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Mastering the useState Hook in React

Before we learn about the useState hook, let’s see what state is and what role it plays in working with React hooks.

State

Our application always contains data that we display on the web page. This data can be changed, updated, or deleted. To store this data and ensure it is displayed in its most current form, we use state. You might wonder why not simply use variables? The issue with using plain variables is that, even though we can update them, these changes will not be reflected on our application's page.

In this video, we observe that updating the variable does not result in a visible change, even though the variable itself is updated.

Here is a video demonstrating the concept of state.

If we store our data in the state and modify it, we will see the changes immediately. This is because the state stores our data and triggers a re-render of the page upon any data updates.

React state can store any type of data (e.g. string, object, boolean, array of values, function, etc.)

React has taken care of developers by creating a hook that helps us to work with the state.

useState Hook. Basics

To start working with the useState hook, you should first import it.

import { useState } from "react";

To begin using the useState hook, you must initialize it within your functional component.

const [value, setValue] = useState(0);

Where:

value is the variable that stores the current state value we wish to track,

setValue is a function that updates this value and triggers a re-render of the function component.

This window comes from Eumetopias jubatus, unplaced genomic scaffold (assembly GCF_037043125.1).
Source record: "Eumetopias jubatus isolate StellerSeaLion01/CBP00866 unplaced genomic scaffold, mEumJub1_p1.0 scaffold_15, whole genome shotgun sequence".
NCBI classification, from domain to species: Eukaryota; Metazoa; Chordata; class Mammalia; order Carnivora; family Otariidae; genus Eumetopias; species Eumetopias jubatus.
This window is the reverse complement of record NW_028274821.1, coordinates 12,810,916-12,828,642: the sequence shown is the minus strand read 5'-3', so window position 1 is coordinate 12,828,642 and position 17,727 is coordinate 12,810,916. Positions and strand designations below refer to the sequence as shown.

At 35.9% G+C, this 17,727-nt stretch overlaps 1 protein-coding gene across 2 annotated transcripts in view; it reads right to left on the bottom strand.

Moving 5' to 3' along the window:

In your React component, you can use as many state variables as you wish. The number depends on the complexity of your component and the nature of the data it manages.

 

Below, you'll find an example of a React component named SquareComponent. This component demonstrates the use of three distinct state variables to control various aspects of a square's appearance. The state variables include:

 

color: Manages the background color of the square.

borderRadius: Controls the border radius of the square.

size: Determines the size of the square in pixels.

 

The component showcases how state in React can be used to dynamically modify the style properties of an HTML element. The changes in the state are reflected immediately in the square's appearance, providing an interactive and visual representation of state management in React.

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useState Hooks in React and Asynchronicity

One of the key aspects to understand when working with the useState hook in React is its asynchronous nature. When we call the state update function provided by useState, such as setValue, React schedules the state update but does not execute it immediately. This means that if we try to access the state immediately after its update, we are likely to encounter the previous, unchanged value. Therefore, using this hook does not guarantee that the value will be updated instantly after the state change.

What should we do in this case?

React itself recommends using an updater function:

setCount(count => count + 1)

In this example, count => count + 1 is the updater function. It takes the current state value (count) and calculates the next state based on it.

useState Hook. Updating Objects and Arrays